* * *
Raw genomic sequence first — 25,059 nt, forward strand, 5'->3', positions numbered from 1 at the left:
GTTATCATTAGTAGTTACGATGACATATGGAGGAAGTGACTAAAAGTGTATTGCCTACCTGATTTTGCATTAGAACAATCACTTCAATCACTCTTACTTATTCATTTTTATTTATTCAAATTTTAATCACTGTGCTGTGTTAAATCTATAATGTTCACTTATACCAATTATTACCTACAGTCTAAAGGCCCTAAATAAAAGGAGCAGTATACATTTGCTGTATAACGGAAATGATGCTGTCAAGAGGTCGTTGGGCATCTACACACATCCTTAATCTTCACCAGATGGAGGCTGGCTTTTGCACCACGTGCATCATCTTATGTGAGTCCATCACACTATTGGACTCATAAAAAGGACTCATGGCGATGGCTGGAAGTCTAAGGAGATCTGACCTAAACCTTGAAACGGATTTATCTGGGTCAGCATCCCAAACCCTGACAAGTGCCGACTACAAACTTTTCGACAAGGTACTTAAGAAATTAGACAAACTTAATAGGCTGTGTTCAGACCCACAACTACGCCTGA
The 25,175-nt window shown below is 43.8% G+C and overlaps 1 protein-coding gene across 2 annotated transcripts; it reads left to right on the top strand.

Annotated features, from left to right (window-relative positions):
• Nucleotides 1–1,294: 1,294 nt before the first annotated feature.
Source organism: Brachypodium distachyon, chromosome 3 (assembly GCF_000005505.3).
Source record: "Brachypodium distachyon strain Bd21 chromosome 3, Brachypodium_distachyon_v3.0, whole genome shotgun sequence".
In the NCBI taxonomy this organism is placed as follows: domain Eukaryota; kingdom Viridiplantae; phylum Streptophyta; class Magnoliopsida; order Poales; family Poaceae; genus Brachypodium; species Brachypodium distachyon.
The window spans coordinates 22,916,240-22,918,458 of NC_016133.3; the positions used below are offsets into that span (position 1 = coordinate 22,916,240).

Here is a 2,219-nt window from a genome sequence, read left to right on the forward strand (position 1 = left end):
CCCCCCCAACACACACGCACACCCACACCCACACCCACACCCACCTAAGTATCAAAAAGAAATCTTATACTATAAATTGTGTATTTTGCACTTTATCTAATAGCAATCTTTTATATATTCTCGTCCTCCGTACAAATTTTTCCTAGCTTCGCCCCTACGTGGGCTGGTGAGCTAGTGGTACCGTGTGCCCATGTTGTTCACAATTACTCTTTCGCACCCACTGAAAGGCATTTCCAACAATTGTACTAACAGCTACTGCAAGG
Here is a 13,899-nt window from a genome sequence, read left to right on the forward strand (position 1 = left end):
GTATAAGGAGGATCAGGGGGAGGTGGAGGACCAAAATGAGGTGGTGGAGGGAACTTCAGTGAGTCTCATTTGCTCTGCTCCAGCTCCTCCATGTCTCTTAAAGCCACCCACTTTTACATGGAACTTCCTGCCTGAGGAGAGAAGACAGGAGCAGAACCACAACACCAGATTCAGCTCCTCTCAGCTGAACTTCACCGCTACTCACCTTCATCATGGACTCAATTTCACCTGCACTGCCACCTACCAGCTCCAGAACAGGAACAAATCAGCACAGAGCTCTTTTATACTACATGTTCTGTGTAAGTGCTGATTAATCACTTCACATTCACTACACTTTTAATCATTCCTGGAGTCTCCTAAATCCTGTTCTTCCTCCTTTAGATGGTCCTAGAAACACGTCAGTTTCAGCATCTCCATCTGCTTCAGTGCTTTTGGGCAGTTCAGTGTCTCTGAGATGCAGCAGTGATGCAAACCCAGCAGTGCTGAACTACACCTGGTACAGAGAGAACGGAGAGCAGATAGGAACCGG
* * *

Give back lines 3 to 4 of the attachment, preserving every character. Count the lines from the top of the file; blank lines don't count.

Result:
The 25,175-nt window shown below is 43.8% G+C and overlaps 1 protein-coding gene across 2 annotated transcripts; it reads left to right on the top strand.

Annotated features, from left to right (window-relative positions):